This is a film that reminds us that ordinary individuals can make a difference, that our Scottish heritage is something to be proud of, and how a nation’s conscience was stirred by a symbolic act that changed the lives of many.
In 1950, Ian Hamilton, an ardent member of the Scottish nationalist organisation, the Scottish Covenant Association, hopes to end what he sees as the political and economic subjugation of Scotland by England. Frustrated and saddened by the complacency of his fellow Scots who seem to accept the status quo, he looks forward to a time when Scotland is no longer merely referred to as “North Britain”. After a petition to the British Parliament for the establishment of Scottish home rule is rejected, Hamilton decides to perform a symbolic act to put heart into the movement. With his friend, Bill Craig, he creates a daring scheme to bring the Stone of Destiny back to Scotland from Westminster Abbey in London, where it has resided for 600 years following by Edward I’s military victories over the Scots.
Hamilton and Craig research the floor plans and security setup of Westminster Abbey and plan the theft, but once Craig realises the legal implications of liberating the stone and the potential impact to his personal life and career, he backs out. Undaunted, Hamilton decides to liberate the stone by himself. He turns to John MacCormick, a prominent campaigner for Scottish devolution, and asks for financial help with the project. Although he initially refuses to take seriously Hamilton’s proposal and request for a mere £50, MacCormick reconsiders and provides his support. Later at a party, MacCormick refers him to Kay Matheson, a young woman with strong nationalist ideas, to help him retrieve the stone.
After meeting Matheson, Hamilton is soon introduced to Gavin Vernon, a strong young man (another student) known mainly for his drinking ability. On the day of their departure for London, Vernon unexpectedly brings his quiet friend Alan Stuart along with him. At first Hamilton opposes bringing in a fourth member, but Vernon convinces him that Stuart and his car will be valuable assets to the group. They agree to steal the stone on Christmas Eve while all of London is distracted by the holiday celebration.
The four nationalist students arrive in London the day before Christmas Eve and decide to steal the stone that very night, instead of their original plan of the following night. They drive to Westminster Abbey, but their plans are interrupted when Hamilton is discovered by a watchman, who mistakes him for a homeless man and lets him go. Soon after, Matheson falls ill from a fever and Hamilton brings her to a bed & breakfast to recover. The landlady is suspicious of their Scottish accents and shifty behaviour, and when Hamilton comes for Matheson, she phones the police, who likewise suspect the young Scots of being up to something, but they avoid being arrested.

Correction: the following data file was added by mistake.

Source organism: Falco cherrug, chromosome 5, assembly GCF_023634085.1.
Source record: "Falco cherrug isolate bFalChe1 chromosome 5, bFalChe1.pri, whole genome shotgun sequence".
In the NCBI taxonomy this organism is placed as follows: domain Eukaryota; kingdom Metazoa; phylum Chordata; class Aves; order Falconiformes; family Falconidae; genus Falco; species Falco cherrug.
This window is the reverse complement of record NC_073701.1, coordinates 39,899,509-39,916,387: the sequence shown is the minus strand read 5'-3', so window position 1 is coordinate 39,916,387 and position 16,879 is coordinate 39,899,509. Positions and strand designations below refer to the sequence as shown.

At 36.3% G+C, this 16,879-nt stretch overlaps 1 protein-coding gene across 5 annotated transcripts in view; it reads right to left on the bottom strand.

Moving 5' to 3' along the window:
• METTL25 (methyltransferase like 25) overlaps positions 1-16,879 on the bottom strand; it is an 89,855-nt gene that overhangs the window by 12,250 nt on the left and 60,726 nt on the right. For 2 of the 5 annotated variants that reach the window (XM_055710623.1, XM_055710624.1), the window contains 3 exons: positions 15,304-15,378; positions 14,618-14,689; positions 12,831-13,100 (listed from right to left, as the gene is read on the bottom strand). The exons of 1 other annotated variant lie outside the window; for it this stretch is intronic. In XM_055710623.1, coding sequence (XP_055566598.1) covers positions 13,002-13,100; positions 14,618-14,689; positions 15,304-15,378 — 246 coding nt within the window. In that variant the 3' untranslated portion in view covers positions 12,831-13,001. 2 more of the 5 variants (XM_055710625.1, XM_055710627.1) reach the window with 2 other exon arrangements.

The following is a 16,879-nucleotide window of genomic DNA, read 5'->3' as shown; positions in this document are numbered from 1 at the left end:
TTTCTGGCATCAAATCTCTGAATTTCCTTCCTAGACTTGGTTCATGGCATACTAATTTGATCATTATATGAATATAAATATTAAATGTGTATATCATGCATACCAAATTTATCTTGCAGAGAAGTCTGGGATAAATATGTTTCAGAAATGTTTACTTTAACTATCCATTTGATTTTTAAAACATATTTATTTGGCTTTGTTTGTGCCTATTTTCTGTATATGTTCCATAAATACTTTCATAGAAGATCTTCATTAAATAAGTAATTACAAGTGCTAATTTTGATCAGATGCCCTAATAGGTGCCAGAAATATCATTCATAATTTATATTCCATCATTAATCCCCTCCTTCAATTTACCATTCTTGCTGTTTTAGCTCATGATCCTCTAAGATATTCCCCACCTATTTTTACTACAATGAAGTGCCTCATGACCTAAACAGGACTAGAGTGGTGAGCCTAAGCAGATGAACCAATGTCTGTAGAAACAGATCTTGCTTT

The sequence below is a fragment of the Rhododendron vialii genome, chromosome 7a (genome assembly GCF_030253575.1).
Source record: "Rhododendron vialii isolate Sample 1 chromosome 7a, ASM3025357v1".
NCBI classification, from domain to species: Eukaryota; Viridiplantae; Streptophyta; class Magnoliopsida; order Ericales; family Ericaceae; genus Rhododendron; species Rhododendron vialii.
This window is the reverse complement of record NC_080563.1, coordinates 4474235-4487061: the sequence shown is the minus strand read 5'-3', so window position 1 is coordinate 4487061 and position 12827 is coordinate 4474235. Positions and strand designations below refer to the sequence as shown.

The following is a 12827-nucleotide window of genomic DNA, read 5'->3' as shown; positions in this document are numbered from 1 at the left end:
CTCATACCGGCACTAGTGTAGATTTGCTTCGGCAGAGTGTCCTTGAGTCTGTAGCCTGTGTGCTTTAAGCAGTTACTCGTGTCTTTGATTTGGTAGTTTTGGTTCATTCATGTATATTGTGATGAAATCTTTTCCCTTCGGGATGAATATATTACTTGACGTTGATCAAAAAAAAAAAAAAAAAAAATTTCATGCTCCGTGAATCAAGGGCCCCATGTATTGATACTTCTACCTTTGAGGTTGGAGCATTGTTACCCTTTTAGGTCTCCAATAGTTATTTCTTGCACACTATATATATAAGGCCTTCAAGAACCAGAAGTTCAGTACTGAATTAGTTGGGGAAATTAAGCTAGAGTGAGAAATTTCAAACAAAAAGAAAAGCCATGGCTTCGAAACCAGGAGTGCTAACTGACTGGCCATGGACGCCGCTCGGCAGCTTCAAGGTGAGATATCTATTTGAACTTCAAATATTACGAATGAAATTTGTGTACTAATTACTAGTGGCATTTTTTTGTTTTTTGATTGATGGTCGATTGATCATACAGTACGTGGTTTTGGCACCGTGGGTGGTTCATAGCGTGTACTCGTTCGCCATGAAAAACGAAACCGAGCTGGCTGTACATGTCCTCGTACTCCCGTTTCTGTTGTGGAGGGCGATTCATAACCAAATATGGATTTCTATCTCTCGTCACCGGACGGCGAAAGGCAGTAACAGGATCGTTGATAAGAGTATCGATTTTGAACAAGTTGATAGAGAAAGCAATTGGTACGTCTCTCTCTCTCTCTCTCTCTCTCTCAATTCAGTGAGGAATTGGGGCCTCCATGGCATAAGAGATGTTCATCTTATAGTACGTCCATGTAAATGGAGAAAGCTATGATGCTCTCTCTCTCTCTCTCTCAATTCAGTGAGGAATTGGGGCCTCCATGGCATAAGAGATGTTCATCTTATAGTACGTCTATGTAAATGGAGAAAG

That night, while Matheson waits in the car, Hamilton, Vernon, and Stuart break into Westminster Abbey and steal the Stone of Scone, which breaks in two pieces in the process. Seeing that the crack was made long ago and merely patched over, the group drive to the Scottish border and hide the larger piece in a field. After returning to Glasgow and witnessing the widespread nationalist celebration over the theft of the stone, the group learn that the stone could be permanently damaged if left to the elements. They return to the field and retrieve the stone with the aid of a group of Romany people who are camped in the field.
After the two parts of the stone are reattached, the students offer to return it to the authorities at the symbolically significant Arbroath Abbey, the site of the signing of the Declaration of Arbroath. The police arrive and arrest the student nationalists, who are charged, but never prosecuted. The Stone of Scone was returned to London, where it remained until 1996, when it was moved to Edinburgh Castle “on loan” with the understanding that it would be brought back to Westminster Abbey for the next Coronation.
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Genesis 28:10–22: the Stone of Jacob (Jacob’s pillow), taken by Jacob while in Bethel.
1400BC Egyptian Pharaoh’sdaughter Scota was exiled from Egypt and settled in NW Spain. Descendants conquered Ireland, and became the Scotii.
1296 The stone was captured by Edward I as spoils of war and taken to Westminster Abbey.
1320 Declaration of Arbroath.
1328 England agreed to return the captured stone to Scotland – riotous crowds in London prevented it.
1603 King James I of Scotland crowned as King James VI of England and Ireland.
1707 Scottish Parliament was prorogued sine die at the time of the Acts of Union.
1950 4 Scottish students removed the stone from Westminster Abbey and returned it to Scotland.
1951 The stone was returned to Westminster.
1979 Scottish devolution referendum 51.6% (repealed – fewer than 40% of total electorate voted Yes).
1996 The British Conservative Government decided that the stone should be kept in Scotland.
1999 The Scottish Parliament re-convened.
2014 Scottish independence referendum.
‘Scotland is on the march – no-one can put a boundary on the march of a nation”.